5. Google Glass barge still floating without a direction

In October, reports began surfacing of a massive barge with huge containers that was docked on a pier in San Francisco Bay, several miles away from the city itself. The rumors claimed that the barge was being constructed by Google, but for what purpose? At first, it seemed like it was going to be a floating data center, but then other reports claimed that it was to a store (kind of) for the company's upcoming Google Glass project.

Google finally gave a vague statement about the barge a few weeks later, claiming that it was going to be "an interactive space where people can learn about new technology." However, the marketing geniuses at Google that came up with this idea forgot one thing; large floating barges are under the rules of the local Bay Conservation and Development Commission. The group says the barge still does not have a permit to operate inside the city of San Francisco.

At the moment, the barge's construction is reportedly "on hiatus" and may not be completed until spring of 2014, if in fact it is ever finished. We are not sure why Google thinks a floating display for new technology is any cooler than a land locked retail store but this marketing project may never leave its current pier.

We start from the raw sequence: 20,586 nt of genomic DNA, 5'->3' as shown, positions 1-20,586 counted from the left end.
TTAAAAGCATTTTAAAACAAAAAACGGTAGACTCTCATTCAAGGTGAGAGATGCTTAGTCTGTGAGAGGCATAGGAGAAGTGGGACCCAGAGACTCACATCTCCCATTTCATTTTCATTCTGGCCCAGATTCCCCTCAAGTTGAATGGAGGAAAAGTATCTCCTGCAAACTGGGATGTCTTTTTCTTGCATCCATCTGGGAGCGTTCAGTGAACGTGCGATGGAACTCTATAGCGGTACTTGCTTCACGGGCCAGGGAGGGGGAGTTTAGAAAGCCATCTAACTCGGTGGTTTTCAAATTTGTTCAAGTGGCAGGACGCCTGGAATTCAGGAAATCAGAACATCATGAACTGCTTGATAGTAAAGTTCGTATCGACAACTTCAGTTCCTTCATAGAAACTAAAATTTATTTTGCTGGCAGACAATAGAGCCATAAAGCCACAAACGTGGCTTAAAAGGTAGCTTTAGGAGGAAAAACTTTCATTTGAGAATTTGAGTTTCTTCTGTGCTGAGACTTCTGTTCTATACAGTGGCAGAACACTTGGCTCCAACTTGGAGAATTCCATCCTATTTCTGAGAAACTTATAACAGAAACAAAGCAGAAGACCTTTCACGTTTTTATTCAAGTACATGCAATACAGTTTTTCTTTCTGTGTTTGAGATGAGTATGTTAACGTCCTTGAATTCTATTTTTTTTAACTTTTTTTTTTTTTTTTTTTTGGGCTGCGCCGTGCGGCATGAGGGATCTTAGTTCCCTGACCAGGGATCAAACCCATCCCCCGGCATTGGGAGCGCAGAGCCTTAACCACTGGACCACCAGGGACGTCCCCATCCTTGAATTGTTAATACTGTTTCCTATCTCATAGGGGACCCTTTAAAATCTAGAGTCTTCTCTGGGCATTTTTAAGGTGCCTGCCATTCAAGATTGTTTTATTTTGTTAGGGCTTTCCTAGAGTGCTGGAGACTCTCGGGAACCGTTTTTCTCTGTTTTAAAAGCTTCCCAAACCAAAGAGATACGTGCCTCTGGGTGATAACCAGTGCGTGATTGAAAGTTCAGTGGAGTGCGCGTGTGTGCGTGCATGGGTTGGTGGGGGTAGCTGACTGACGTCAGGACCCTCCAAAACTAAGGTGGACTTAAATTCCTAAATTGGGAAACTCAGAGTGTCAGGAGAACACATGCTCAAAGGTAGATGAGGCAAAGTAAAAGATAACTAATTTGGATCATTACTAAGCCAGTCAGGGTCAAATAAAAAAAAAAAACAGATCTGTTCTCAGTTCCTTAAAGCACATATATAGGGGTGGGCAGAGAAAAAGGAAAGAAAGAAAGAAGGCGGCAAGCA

4. Healthcare.gov website fails at launch

The U.S. government got a lesson in website backend development with the launch of the Healthcare.gov website. In short, the site, which was set up to help U.S. citizens sign up to receive health care from a number of providers, failed in that basic mission, with most people unable to sign into the URL when it launched in October.

It was perhaps the biggest embarrassment yet for the Obama administration, and it was so bad that Microsoft offered to help the government with fixing the site. In the end, the administration announced earlier this month it had hired Kurt DelBene, the former president of Microsoft's Office division, to "lead and manage" Healthcare.gov. While most of the site's issues have now been addressed, the government will likely need DelBene's experience as it tries to fix the few remaining issues and make steps to improve the site going forward.

3. Poor Surface sales cause a big one time charge at Microsoft

The Surface RT launch in October 2012, followed by the Surface Pro launch in February 2013, represented Microsoft's first entry in the PC hardware space. However, sales of the tablets didn't meet expectations and earlier this year, the company started selling the first Surface models at deep discounts at its events like TechEd and its Worldwide Partner Conference. This summer, the company finally cut the price of the Surface RT down by $150 for regular consumers, with the 32 GB model selling for $349.